People suffering from Omphalophobia are terrified of belly buttons- their own or, in some cases, those of the others. They do not like touching their navel (or even other people touching it). Sometimes the mere sight of the belly button is enough to make them feel disgusted or terrified.
Gaze deep into the darkness of the hole, and be afraid!
In real life the old saying that a gambler is more likely to be struck down from the sky than win the jackpot. A Kansas man was struck by lightning hours after buying three Mega Millions lottery tickets .
Bill Isles, 48, bought three lottery tickets in the record $656 million lottery at a Wichita, Kansas grocery store.
On the way to his car, Isles said he commented to a friend: “I’ve got a better chance of getting struck by lightning” than winning the lottery.
Later at about 9:30 p.m., Isles was standing in the back yard of his Wichita duplex, when he saw a flash and heard a boom — lightning.
“It threw me to the ground quivering,” Isles said in a telephone interview on Saturday. “It kind of scrambled my brain and gave me an irregular heartbeat.”
Isles, a volunteer weather spotter for the National Weather Service, had his portable ham radio with him because he was checking the skies for storm activity. He crawled on the ground to get the radio, which had been thrown from his hand.
Isles had been talking to other spotters on the radio and called in about the lightning strike. One of the spotters, a local television station intern, called 911. Isles was taken by ambulance to a hospital and kept overnight for observation.
Isles said doctors wanted to make sure his heartbeat was back to normal. He suffered no burns or other physical effects from the strike, which he said could have been worse because his yard has a power line pole and wires overhead.
“But for the grace of God, I would have been dead,” Isles said. “It was not a direct strike.”
Isles said he had someone buy him ten more lottery tickets to the Mega Millions lottery on Friday night. While one of the three winning tickets was sold in Kansas, Isles was not a winner.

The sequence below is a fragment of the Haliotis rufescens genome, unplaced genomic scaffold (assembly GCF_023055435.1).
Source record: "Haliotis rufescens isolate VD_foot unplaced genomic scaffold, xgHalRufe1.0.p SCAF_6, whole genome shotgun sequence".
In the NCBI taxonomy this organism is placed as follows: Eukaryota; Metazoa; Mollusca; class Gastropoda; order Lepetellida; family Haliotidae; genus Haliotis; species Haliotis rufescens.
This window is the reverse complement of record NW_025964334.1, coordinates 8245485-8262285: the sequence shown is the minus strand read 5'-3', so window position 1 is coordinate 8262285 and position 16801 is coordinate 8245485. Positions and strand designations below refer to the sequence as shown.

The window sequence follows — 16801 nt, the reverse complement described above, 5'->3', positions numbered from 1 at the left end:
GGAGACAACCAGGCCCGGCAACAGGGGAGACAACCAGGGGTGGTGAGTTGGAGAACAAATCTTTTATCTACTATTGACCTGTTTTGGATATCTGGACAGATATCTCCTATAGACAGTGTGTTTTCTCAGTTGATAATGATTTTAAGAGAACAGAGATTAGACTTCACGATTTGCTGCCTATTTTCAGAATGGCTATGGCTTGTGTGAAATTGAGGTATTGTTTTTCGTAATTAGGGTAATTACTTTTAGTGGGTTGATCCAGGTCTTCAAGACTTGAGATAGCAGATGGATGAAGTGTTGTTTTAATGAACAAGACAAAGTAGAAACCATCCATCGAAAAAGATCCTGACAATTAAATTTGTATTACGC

Have an IQ of 190 or greater (1 out of 107 million)
Give birth to quadruplets, even without the help of fertility treatments – (1 in 729,000)
Be killed by an asteroid strike (1 in 700,000)
Being an American billionaire (1 in 575,097)
Be killed by a lightning strike – (1 in 164,968)
Die by drowning (1 in 1,113)
Be struck by lightning, while drowning (1 in 183 million)
Phyllis Penzo was a waitress at Sal’s Pizzeria in Yonkers, New York, for twenty-four years. During that long tenure, she saw nice customers, difficult customers, generous tippers, and skinflints. But Robert Cunningham, a police detective from nearby Dobbs Ferry, was in a class by himself. Cunningham gave Penzo a tip of $142,857.50 a year for twenty years.
Cunningham, a thirty-year police veteran, was a regular diner at Sal’s, where he liked to order linguine with clam sauce and maintain a steady flow of banter with Penzo, other employees, and regular customers. True to his lighthearted style, Cunningham was making a sort of joke on Friday evening, March 30, 1984, when he offered his favorite waitress an unusual tip: a half-interest in a lottery ticket. Each picked three of the six numbers; Cunningham walked across the street and bought their ticket.
Penzo laughed, then forgot the incident until the next night, when the detective walked into Sal’s Pizzeria after work with the winning lottery ticket triumphantly clutched in his hand. It was worth six million dollars: three million for each of them. Cunningham, who ordinarily might have left a couple of dollars on the restaurant table, had no regrets about splitting the prize. After all, he says, Penzo helped pick the winning